A computation is product of two resources: the starting program string (which encodes data and the rules of operation) and time (which equates to computational steps). Hence, a given computational result can be expressed as the product of two resources, program and time, thus:

Program + Time = Result.

This equation is not rigorous or literal mathematics but rather a metaphor, a metaphor that illustrates the complimentary relation of program string and time: If we want to shorten the time needed to arrive at a given result we can do so by increasing the length of the program string, effectively giving the computation more information. Conversely if we shorten the program string depleting it of information this has the effect of increasing the time needed to generate the designated result. Together, program string and time must “sum” to the “value” designated as “result” in the above “equation”. (It is assumed here that “memory space” is unlimited). There is a loose analogy here with data compression; the less compressed data is, the less time needed to decompress it, whereas the more compressed the data, the greater the time needed to decompress it. The size of the combined resources of program string and time can be thought of as a measure of the computational complexity of the result.

Of particular interest to human beings are results that are a product of manageable resources; that is, program strings and computation times of humanly convenient length. In this connection it is clear from such things as random number generators and Wolfram’s cellular automata, that configurational complexity need not be particularly computationally complex; that is, configurational complexity can be the output of computational simplicity; simple in terms of manageable programs strings and computation times. Thus, there is a class of configurationally complex structures that can be “compressed” into elementary computing resources.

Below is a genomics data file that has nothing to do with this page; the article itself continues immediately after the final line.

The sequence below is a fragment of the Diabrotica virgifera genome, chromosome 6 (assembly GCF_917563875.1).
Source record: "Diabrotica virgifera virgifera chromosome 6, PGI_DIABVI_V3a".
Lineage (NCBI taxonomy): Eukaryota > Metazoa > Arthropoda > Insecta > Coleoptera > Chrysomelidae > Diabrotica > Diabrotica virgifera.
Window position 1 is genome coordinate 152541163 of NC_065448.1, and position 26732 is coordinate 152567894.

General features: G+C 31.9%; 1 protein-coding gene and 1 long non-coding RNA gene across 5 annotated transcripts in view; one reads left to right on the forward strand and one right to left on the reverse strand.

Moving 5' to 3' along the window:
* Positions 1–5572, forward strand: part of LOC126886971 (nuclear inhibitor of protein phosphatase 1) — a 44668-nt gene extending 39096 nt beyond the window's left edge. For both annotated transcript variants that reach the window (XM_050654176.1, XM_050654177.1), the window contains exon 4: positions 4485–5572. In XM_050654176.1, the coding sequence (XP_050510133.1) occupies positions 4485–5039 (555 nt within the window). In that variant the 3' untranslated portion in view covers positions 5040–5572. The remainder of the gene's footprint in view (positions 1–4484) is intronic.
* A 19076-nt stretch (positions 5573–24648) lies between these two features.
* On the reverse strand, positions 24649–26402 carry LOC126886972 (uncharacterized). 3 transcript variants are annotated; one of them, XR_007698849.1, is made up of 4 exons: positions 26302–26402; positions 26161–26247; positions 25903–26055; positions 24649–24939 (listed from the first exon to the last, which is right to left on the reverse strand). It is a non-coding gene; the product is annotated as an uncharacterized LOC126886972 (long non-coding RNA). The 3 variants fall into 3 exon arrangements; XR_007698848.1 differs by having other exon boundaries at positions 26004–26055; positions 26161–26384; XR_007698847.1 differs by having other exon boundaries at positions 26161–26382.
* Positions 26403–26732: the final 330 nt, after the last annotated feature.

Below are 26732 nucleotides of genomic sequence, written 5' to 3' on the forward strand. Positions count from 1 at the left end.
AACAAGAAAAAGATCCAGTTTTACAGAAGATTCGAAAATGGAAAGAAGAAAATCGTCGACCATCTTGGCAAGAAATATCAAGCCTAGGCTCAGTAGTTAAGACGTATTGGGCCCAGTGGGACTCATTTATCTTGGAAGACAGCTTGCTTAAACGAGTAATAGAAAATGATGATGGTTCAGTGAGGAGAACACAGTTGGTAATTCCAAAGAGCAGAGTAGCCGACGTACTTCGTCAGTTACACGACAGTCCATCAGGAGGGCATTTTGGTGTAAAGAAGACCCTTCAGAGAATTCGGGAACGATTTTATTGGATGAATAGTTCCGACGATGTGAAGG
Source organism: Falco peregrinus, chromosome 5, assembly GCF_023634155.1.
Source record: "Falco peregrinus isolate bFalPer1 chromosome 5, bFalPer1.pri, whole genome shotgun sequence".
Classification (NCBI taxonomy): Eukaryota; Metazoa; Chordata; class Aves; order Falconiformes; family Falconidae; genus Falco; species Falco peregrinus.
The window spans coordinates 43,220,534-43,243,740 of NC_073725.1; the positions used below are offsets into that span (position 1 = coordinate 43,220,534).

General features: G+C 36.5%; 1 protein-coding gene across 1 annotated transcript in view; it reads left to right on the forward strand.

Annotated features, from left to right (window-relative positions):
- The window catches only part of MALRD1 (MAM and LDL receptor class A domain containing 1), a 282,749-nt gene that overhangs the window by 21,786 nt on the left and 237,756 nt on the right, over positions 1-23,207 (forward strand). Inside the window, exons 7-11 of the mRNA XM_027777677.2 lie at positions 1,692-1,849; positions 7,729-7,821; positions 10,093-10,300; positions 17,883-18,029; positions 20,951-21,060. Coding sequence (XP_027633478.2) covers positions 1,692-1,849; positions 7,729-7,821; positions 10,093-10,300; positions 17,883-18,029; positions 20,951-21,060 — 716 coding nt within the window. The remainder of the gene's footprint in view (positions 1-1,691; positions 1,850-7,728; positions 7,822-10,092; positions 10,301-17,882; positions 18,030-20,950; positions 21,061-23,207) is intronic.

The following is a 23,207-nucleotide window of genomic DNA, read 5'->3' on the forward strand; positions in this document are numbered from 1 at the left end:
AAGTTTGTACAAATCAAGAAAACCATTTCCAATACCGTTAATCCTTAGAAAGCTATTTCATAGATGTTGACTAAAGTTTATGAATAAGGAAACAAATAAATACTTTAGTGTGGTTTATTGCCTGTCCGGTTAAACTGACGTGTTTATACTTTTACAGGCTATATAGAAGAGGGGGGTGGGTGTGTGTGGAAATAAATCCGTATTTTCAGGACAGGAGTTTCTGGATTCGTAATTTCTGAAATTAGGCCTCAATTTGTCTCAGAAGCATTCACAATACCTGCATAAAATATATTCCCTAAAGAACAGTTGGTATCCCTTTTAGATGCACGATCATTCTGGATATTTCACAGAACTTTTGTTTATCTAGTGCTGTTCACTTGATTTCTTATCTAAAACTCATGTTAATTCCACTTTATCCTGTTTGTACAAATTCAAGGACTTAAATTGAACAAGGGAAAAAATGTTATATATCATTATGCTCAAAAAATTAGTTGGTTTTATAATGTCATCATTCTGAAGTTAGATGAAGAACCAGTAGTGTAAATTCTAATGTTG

Given a particular programming model it is clear from combinatorial considerations alone that the number of short programs is very small compared to the enormous size of result space. Thus, if we are to stipulate that short programs are only allowed to map to this space via links that consist of a realistic number of computation steps, then it follows that the very limited supply of short programs reaches a very small sample of results. However, if we put no limit on the number of computation steps by switching our programs into nonstop production mode thus allowing them to generate very long sequences of results, we are then moving into a realm where Wolfram’s computational equivalence may apply. Thus, from computational equivalence we deduce that any result can be reached with most short program strings that have a “baroque” output, but the colossal size of result space will ensure that the majority of results will only be arrived at after a prohibitively long time.

As Gregory Chaitin points out, a theory is a successful means of computing the complexity we see around us, but such theories only have human utility if they use humanly tractable resources; namely relatively short program strings and computation times. This is a form of data compression and a theory’s ability to compress data into simple computing resources is in part the human rationale for theorizing. A good theory is a way of describing the complexity we see around us using minimal computational resources. On the other hand if we apply computational equivalence then trivially any observed configuration could in principle be a product of a simple computation, but it is unlikely to be a computation with a tractable number of steps. In fact if computational equivalence holds then any observed complexity could be the product any of a large class of “baroque” computations that have been given enough time to do their work. Thus, computational equivalence leaves us with an ontological ambiguity in that when we allow long computation times any of a large class of long computations could do the job of describing the cosmos.

On the other hand this ontological ambiguity is not true of low resource computations; (that is, short program strings and computation times) if we succeed in describing the complexity we see around us using a low resource computation it follows that we have found a very rare case indeed; that is, a rare mapping from a low resource computation to the specific configurational complexity found in the cosmic setting. In terms of real descriptive power and succinctness of resource not all computations are equivalent.

…to be continued.